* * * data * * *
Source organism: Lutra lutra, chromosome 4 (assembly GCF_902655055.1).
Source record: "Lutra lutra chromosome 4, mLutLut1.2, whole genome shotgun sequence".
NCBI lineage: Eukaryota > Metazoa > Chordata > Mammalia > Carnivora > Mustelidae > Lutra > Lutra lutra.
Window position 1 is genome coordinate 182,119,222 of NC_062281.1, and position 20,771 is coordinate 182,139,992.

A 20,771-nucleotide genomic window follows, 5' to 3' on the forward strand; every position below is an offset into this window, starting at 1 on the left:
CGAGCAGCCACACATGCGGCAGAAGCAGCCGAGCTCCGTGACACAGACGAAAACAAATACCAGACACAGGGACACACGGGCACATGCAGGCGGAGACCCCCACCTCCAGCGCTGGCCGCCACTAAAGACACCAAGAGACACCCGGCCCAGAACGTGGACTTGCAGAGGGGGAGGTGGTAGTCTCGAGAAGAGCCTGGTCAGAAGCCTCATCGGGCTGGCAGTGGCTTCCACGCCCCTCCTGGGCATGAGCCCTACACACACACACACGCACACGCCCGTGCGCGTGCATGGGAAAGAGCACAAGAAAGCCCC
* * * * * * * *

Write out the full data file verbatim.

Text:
Source organism: Lutra lutra, chromosome 4 (assembly GCF_902655055.1).
Source record: "Lutra lutra chromosome 4, mLutLut1.2, whole genome shotgun sequence".
NCBI lineage: Eukaryota > Metazoa > Chordata > Mammalia > Carnivora > Mustelidae > Lutra > Lutra lutra.
Window position 1 is genome coordinate 182,119,222 of NC_062281.1, and position 20,771 is coordinate 182,139,992.

A 20,771-nucleotide genomic window follows, 5' to 3' on the forward strand; every position below is an offset into this window, starting at 1 on the left:
CGAGCAGCCACACATGCGGCAGAAGCAGCCGAGCTCCGTGACACAGACGAAAACAAATACCAGACACAGGGACACACGGGCACATGCAGGCGGAGACCCCCACCTCCAGCGCTGGCCGCCACTAAAGACACCAAGAGACACCCGGCCCAGAACGTGGACTTGCAGAGGGGGAGGTGGTAGTCTCGAGAAGAGCCTGGTCAGAAGCCTCATCGGGCTGGCAGTGGCTTCCACGCCCCTCCTGGGCATGAGCCCTACACACACACACACGCACACGCCCGTGCGCGTGCATGGGAAAGAGCACAAGAAAGCCCC